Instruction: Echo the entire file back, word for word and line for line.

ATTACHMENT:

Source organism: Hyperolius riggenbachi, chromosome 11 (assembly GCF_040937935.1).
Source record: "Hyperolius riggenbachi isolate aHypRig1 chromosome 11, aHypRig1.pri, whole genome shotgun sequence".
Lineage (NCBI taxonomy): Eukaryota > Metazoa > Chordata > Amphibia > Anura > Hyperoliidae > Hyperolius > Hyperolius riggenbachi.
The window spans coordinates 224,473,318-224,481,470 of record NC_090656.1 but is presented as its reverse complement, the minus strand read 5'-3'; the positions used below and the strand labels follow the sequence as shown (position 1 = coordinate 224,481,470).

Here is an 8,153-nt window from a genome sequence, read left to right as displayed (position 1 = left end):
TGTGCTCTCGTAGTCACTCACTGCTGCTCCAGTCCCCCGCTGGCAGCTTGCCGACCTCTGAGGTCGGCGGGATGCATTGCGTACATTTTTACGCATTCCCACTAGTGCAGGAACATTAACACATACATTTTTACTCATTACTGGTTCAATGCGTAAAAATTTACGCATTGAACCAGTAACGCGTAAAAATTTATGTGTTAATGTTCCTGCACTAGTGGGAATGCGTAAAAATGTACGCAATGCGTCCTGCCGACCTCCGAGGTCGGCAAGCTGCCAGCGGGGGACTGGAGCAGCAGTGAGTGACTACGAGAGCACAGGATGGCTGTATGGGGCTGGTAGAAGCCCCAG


Source organism: Hyperolius riggenbachi, chromosome 11 (assembly GCF_040937935.1).
Source record: "Hyperolius riggenbachi isolate aHypRig1 chromosome 11, aHypRig1.pri, whole genome shotgun sequence".
Lineage (NCBI taxonomy): Eukaryota > Metazoa > Chordata > Amphibia > Anura > Hyperoliidae > Hyperolius > Hyperolius riggenbachi.
The window spans coordinates 224,473,318-224,481,470 of record NC_090656.1 but is presented as its reverse complement, the minus strand read 5'-3'; the positions used below and the strand labels follow the sequence as shown (position 1 = coordinate 224,481,470).

Here is an 8,153-nt window from a genome sequence, read left to right as displayed (position 1 = left end):
TGTGCTCTCGTAGTCACTCACTGCTGCTCCAGTCCCCCGCTGGCAGCTTGCCGACCTCTGAGGTCGGCGGGATGCATTGCGTACATTTTTACGCATTCCCACTAGTGCAGGAACATTAACACATACATTTTTACTCATTACTGGTTCAATGCGTAAAAATTTACGCATTGAACCAGTAACGCGTAAAAATTTATGTGTTAATGTTCCTGCACTAGTGGGAATGCGTAAAAATGTACGCAATGCGTCCTGCCGACCTCCGAGGTCGGCAAGCTGCCAGCGGGGGACTGGAGCAGCAGTGAGTGACTACGAGAGCACAGGATGGCTGTATGGGGCTGGTAGAAGCCCCAG